By Liz Bowie
6:33 PM EDT, September 30, 2013
In an unusually open letter to administrators and teachers Monday, Baltimore County school Superintendent Dallas Dance took responsibility for problems that teachers have had accessing the new elementary school language arts curriculum, which has been frustrating hundreds, if not thousands, of teachers in the first month of school.
The school system had begun rewriting the curriculum earlier this year to be aligned with the rigorous new standards known as the common core, but the system handed teachers the curriculum digitally a few days before school started.
Teachers soon started complaining that when they signed on to the website they could only access part of what they needed to prepare lessons for the next day and, as a result, were staying at school late into the night.
Dance said in an email to The Baltimore Sun on Monday that the decision to send a letter was an easy one.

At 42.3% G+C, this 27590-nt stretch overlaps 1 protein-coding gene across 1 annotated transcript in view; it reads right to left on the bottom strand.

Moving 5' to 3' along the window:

“I have heard from teachers and administrators who expressed some frustration and concern with the various initiatives this year. As the superintendent, I accept responsibility and sincerely want to acknowledge their concerns,” he said.
While applauding the “hard work, perseverance, resiliency, and dedication” of those who work in schools, he said in the letter that he could “feel the high levels of anxiety throughout our organization.” He attributed that anxiety, in part, to the attempts to implement several new statewide initiatives this year.
Toward the end of the letter, he wrote:
“As we continue along our instructional digital conversion and build our curriculum in a digital platform, we have a responsibility to supply each of you with the tools and resources needed to be successful. That is our responsibility and one that we intend to meet.
“To that point, I must personally take sole responsibility for the issues and mistakes evident in our Elementary English/Language Arts Unit 1 curriculum that we implemented this school year. I have never believed in excuses, and this instance is no exception. To our elementary administrators and teachers, I want to personally thank you for your patience and flexibility as we develop future units.”
County officials said last month that they are working to correct the problems. The school system has been delivering printed versions of the curriculum to schools until computer access is improved, probably by the end of October.
Whether the letter will calm the anxiety of those who have to stand up in front of students every day is yet to be determined.
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